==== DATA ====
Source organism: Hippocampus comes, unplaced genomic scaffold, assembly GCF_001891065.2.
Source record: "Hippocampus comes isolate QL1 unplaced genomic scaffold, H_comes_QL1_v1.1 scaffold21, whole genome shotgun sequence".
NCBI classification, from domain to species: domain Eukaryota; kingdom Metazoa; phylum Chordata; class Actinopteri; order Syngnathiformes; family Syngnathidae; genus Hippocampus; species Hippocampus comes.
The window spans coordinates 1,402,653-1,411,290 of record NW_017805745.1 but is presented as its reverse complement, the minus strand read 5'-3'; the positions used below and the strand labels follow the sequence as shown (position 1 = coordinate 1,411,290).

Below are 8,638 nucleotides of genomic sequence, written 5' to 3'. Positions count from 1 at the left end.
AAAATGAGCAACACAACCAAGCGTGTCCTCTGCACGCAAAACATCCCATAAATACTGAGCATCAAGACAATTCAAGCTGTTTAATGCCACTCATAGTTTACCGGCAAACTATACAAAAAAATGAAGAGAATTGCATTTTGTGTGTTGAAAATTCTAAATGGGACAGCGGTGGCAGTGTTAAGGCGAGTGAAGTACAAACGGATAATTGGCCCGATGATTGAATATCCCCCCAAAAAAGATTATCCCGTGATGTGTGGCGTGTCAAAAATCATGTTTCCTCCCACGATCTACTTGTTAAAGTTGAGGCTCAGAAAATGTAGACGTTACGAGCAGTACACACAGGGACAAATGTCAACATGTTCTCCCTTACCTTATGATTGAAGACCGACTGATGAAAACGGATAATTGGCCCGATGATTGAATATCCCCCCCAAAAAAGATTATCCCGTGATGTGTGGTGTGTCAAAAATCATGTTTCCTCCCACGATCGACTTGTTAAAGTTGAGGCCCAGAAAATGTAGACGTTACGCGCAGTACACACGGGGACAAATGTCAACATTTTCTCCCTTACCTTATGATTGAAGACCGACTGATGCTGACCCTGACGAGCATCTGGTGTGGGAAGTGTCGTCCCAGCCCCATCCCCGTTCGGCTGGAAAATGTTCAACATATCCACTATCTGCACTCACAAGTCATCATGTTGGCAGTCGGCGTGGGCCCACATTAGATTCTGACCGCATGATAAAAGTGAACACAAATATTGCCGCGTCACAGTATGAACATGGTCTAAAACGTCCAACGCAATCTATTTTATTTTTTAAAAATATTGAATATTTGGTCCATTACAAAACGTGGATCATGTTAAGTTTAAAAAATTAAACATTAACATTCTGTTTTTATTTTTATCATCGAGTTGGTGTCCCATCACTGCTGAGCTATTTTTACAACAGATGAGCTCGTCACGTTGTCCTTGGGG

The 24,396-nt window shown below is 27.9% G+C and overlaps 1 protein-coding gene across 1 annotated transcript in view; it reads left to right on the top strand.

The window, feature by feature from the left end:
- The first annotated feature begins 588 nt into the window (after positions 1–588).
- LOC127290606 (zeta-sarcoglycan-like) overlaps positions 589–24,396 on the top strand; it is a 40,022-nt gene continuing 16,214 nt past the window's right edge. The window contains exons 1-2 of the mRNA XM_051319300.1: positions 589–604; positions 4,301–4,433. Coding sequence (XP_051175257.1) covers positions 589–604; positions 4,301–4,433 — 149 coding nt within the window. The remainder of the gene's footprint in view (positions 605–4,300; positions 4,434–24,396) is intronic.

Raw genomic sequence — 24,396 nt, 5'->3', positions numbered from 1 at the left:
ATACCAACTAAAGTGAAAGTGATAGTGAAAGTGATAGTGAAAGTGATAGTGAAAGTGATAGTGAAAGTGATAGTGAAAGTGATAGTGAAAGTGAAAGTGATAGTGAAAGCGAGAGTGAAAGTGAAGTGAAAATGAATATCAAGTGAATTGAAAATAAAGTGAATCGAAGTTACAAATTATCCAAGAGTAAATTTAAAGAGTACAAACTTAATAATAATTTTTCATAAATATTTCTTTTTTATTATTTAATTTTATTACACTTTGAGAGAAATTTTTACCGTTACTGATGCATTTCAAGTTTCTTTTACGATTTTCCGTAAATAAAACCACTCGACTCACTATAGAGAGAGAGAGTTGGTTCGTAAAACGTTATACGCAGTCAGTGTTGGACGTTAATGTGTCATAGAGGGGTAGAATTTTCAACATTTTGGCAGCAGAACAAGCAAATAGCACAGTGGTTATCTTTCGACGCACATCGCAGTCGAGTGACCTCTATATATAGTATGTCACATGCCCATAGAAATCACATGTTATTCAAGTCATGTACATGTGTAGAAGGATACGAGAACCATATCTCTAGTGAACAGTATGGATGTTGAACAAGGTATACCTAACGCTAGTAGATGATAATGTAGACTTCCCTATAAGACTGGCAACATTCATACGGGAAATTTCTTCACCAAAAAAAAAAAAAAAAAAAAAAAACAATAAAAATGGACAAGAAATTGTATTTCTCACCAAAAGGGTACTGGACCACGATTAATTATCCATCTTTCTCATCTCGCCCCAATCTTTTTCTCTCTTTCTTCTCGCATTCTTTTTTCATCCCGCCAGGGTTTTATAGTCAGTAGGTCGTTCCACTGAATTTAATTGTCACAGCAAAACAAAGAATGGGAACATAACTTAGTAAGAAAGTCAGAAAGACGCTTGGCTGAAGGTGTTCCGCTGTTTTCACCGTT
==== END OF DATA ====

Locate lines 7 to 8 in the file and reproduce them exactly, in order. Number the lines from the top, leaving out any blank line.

The 24,396-nt window shown below is 27.9% G+C and overlaps 1 protein-coding gene across 1 annotated transcript in view; it reads left to right on the top strand.

The window, feature by feature from the left end: